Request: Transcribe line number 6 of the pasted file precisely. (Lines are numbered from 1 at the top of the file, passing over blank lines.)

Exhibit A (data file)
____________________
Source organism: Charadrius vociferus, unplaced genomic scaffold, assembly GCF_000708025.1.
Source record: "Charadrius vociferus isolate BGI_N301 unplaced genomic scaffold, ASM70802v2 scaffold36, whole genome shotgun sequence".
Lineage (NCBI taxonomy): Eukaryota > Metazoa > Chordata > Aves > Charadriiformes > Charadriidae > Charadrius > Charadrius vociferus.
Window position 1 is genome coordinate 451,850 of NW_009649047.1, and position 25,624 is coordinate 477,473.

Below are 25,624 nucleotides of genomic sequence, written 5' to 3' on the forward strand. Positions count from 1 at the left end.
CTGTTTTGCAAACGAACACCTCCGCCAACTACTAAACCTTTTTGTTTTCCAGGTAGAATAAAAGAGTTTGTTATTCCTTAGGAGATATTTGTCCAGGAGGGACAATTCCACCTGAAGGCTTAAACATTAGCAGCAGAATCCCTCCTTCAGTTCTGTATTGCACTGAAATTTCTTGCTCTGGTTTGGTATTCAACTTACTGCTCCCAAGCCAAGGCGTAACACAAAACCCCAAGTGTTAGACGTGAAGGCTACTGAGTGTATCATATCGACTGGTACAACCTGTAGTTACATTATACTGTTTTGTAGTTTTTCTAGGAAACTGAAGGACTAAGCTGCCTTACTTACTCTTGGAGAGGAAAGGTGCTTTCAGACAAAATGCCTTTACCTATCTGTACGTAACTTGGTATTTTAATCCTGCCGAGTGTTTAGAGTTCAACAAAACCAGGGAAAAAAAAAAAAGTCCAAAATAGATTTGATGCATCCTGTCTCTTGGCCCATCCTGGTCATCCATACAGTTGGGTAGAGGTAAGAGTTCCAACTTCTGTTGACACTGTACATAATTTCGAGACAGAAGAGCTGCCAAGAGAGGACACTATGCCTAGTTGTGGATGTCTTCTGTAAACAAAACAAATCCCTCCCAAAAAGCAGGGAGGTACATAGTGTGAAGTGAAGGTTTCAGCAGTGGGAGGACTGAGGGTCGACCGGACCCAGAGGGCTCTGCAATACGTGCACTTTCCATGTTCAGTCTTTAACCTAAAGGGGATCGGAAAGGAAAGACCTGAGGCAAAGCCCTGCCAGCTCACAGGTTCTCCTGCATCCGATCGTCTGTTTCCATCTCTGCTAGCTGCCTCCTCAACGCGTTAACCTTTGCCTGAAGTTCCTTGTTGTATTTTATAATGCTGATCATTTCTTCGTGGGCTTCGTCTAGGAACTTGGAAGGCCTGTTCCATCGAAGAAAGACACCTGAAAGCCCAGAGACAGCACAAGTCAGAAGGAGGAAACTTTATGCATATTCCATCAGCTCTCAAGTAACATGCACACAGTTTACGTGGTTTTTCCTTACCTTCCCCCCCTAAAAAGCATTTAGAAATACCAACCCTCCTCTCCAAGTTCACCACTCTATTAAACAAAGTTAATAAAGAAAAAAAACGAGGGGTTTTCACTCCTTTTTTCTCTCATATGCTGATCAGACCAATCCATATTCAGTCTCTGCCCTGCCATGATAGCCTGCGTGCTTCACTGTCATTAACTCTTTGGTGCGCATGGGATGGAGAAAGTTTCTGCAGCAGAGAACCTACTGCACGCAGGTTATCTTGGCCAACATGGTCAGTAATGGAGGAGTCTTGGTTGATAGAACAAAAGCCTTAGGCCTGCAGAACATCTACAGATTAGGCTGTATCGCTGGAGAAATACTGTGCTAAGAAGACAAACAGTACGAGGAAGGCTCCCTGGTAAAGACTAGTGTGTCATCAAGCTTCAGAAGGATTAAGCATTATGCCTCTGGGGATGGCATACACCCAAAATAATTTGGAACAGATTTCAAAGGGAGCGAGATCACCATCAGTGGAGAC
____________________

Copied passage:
CTGTTTTGCAAACGAACACCTCCGCCAACTACTAAACCTTTTTGTTTTCCAGGTAGAATAAAAGAGTTTGTTATTCCTTAGGAGATATTTGTCCAGGAGGGACAATTCCACCTGAAGGCTTAAACATTAGCAGCAGAATCCCTCCTTCAGTTCTGTATTGCACTGAAATTTCTTGCTCTGGTTTGGTATTCAACTTACTGCTCCCAAGCCAAGGCGTAACACAAAACCCCAAGTGTTAGACGTGAAGGCTACTGAGTGTATCATATCGACTGGTACAACCTGTAGTTACATTATACTGTTTTGTAGTTTTTCTAGGAAACTGAAGGACTAAGCTGCCTTACTTACTCTTGGAGAGGAAAGGTGCTTTCAGACAAAATGCCTTTACCTATCTGTACGTAACTTGGTATTTTAATCCTGCCGAGTGTTTAGAGTTCAACAAAACCAGGGAAAAAAAAAAAAGTCCAAAATAGATTTGATGCATCCTGTCTCTTGGCCCATCCTGGTCATCCATACAGTTGGGTAGAGGTAAGAGTTCCAACTTCTGTTGACACTGTACATAATTTCGAGACAGAAGAGCTGCCAAGAGAGGACACTATGCCTAGTTGTGGATGTCTTCTGTAAACAAAACAAATCCCTCCCAAAAAGCAGGGAGGTACATAGTGTGAAGTGAAGGTTTCAGCAGTGGGAGGACTGAGGGTCGACCGGACCCAGAGGGCTCTGCAATACGTGCACTTTCCATGTTCAGTCTTTAACCTAAAGGGGATCGGAAAGGAAAGACCTGAGGCAAAGCCCTGCCAGCTCACAGGTTCTCCTGCATCCGATCGTCTGTTTCCATCTCTGCTAGCTGCCTCCTCAACGCGTTAACCTTTGCCTGAAGTTCCTTGTTGTATTTTATAATGCTGATCATTTCTTCGTGGGCTTCGTCTAGGAACTTGGAAGGCCTGTTCCATCGAAGAAAGACACCTGAAAGCCCAGAGACAGCACAAGTCAGAAGGAGGAAACTTTATGCATATTCCATCAGCTCTCAAGTAACATGCACACAGTTTACGTGGTTTTTCCTTACCTTCCCCCCCTAAAAAGCATTTAGAAATACCAACCCTCCTCTCCAAGTTCACCACTCTATTAAACAAAGTTAATAAAGAAAAAAAACGAGGGGTTTTCACTCCTTTTTTCTCTCATATGCTGATCAGACCAATCCATATTCAGTCTCTGCCCTGCCATGATAGCCTGCGTGCTTCACTGTCATTAACTCTTTGGTGCGCATGGGATGGAGAAAGTTTCTGCAGCAGAGAACCTACTGCACGCAGGTTATCTTGGCCAACATGGTCAGTAATGGAGGAGTCTTGGTTGATAGAACAAAAGCCTTAGGCCTGCAGAACATCTACAGATTAGGCTGTATCGCTGGAGAAATACTGTGCTAAGAAGACAAACAGTACGAGGAAGGCTCCCTGGTAAAGACTAGTGTGTCATCAAGCTTCAGAAGGATTAAGCATTATGCCTCTGGGGATGGCATACACCCAAAATAATTTGGAACAGATTTCAAAGGGAGCGAGATCACCATCAGTGGAGAC